Thank you very much for that question, James. This is absolutely a cross-Government issue. As you're aware, our 'Healthy Weight: Healthy Wales' plan is a cross-Government plan, with all Ministers making a contribution to what we're trying to do. Clearly, there's a really important role for education, and we are uniquely well placed in Wales with our new curriculum, with our area of learning focused on health and well-being, to really embed that understanding of health in schools so that our young people get the best possible start in life. Also, young people will be a feature of what we're doing through our social prescribing programme. I'm really concerned that that doesn't appear to be just something that is for older people, because we know that it can often be young people who experience the most loneliness.
6. What action is the Welsh Government taking to ensure that opportunities for play are available and accessible to all children? OQ58356
Access to high-quality play opportunities is critical for the social, emotional and physical development of all children. I am proud that Wales was the first country to legislate, guaranteeing children's right to play by ensuring local authorities secure sufficient opportunities, via the play sufficiency duty.
Thank you, Minister, for that response. I absolutely recognise what you said about play being absolutely important for physical and mental health. I welcome initiatives such as the Summer of Fun scheme to extend play. However, I've had recent discussions with Scope, and they suggest that equipment is often inaccessible to disabled children and many playgrounds are not designed with full accessibility in mind. In fact, half of the parents with disabled children say there is some accessibility problem with their local playground. Obviously, that means that many young people can't feel included in their play. Wales has a clear commitment to be a play-friendly country, and so dedicated investment is needed to support this ambition. Deputy Minister, I wonder what conversations you've had with your Cabinet colleagues about the steps that can be taken to improve accessibility to playgrounds. And will you consider calls to create an inclusive playground fund to co-produce new and improve existing playgrounds with disabled children and their families? Thank you.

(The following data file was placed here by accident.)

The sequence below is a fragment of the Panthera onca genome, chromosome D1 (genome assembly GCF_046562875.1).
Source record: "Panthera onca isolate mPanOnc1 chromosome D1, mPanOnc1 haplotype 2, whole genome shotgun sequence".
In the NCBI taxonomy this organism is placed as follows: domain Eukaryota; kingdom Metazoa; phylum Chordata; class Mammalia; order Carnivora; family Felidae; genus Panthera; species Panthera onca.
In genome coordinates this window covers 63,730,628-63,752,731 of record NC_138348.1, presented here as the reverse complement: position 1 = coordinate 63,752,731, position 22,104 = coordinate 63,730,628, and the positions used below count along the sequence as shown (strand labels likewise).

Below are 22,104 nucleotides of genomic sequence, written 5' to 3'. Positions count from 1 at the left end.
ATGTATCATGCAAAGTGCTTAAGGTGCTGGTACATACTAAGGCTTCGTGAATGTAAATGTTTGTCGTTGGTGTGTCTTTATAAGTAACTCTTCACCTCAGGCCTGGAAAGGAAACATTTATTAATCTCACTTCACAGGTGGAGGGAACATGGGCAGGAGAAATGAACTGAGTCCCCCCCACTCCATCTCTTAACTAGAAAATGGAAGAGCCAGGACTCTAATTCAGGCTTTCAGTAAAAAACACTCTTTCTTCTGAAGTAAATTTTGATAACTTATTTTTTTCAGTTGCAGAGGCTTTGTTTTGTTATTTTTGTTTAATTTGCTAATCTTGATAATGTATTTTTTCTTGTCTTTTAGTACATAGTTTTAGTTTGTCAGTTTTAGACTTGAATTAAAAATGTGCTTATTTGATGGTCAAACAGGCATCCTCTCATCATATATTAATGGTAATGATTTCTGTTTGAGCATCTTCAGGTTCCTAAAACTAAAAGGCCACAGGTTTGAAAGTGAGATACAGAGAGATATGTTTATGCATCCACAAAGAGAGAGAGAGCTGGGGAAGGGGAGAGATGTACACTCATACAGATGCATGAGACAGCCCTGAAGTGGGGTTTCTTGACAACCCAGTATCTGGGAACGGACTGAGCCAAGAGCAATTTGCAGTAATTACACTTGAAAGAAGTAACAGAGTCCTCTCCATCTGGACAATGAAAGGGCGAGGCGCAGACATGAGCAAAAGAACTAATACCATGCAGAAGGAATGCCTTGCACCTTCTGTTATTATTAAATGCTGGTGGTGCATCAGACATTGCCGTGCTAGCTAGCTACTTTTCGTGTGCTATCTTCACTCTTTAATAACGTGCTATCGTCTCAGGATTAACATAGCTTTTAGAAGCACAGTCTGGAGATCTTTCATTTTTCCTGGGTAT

I thank Peter Fox very much for that question. I am aware of Scope, and I've had a letter from Scope as well. Welsh Government officials have met with Scope officials already twice this year. I can absolutely assure you of our continuing commitment to provide opportunities for all children and young people to play in safety and to support improved access to play for disabled children. Both the Welsh Government and the play sector in Wales favour inclusive play where able-bodied and disabled children are able to play together, and this is supported by the Children's Play Policy Forum and UK Play Safety Forum, who released a joint position statement this year supporting inclusive play, which, of course, goes beyond accessible playgrounds. Local authorities, as I'm sure the Member will know, are required to ensure that there are sufficient play opportunities for all children in line with the provisions under section 11 of the Children and Families (Wales) Measure 2010, and this includes specific provision for the consideration of the needs of disabled children. So, local authorities should be looking at this already.
Just to give an indication about how much support is being put in by the Welsh Government, since the play sufficiency duty was introduced in November 2012, we've made £33.330 million revenue funding available to local authorities to enable them to meet the requirements—that's since 2012—but, for the financial years 2020-21 and 2021-22, we awarded local authorities a total of £8 million COVID recovery capital funding, which gave authorities the flexibility to purchase large items and refurbish playgrounds and access to playgrounds.